Sunday, December 20, 2009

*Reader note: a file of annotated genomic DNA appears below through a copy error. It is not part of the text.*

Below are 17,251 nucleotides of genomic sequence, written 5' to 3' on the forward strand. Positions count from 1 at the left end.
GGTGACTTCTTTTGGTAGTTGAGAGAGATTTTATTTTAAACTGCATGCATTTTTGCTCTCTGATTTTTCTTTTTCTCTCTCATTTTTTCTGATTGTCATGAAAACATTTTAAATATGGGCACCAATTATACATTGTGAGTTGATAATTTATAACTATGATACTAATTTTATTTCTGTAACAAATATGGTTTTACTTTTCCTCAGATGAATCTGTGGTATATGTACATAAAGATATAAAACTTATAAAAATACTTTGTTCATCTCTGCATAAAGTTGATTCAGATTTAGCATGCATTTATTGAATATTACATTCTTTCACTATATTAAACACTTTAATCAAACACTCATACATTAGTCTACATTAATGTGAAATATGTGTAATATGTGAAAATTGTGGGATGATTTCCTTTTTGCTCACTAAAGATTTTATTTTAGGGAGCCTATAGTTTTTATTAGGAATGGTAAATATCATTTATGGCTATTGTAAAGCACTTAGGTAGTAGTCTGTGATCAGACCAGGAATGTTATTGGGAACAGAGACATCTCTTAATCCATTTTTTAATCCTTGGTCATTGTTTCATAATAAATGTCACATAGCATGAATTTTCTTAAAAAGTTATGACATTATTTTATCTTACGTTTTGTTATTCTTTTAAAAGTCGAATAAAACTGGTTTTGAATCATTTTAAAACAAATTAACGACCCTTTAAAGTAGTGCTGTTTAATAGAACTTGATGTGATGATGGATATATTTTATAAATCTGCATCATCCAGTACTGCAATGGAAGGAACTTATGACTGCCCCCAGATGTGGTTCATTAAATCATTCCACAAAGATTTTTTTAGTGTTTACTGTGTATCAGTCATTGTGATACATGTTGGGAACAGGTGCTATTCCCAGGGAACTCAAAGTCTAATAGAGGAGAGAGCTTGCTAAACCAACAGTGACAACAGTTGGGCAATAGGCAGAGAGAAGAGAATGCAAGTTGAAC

No wide-ranging agreement came out of the Copenhagen talks this week, but our president managed to come home with an understanding among China, India, Brazil, South Africa and the United States that would commit these countries to emissions reductions and commit the more developed nations to significant financial support for making these changes. This represents the first time that at least some of these nations--the fastest-growing new polluters in the world-- have agreed to start implementing emissions reductions. It represents a tangible commitment from the developed countries. And it seems to represent a big change in direction from the United States since the Kyoto conference. That time the rest of the world reached some comprehensive agreements, but the United States would not commit to the process. This time the rest of the world seemed unable to reach agreement on much of anything, but the United States took the lead in salvaging some noticeable progress from an otherwise inconclusive meeting.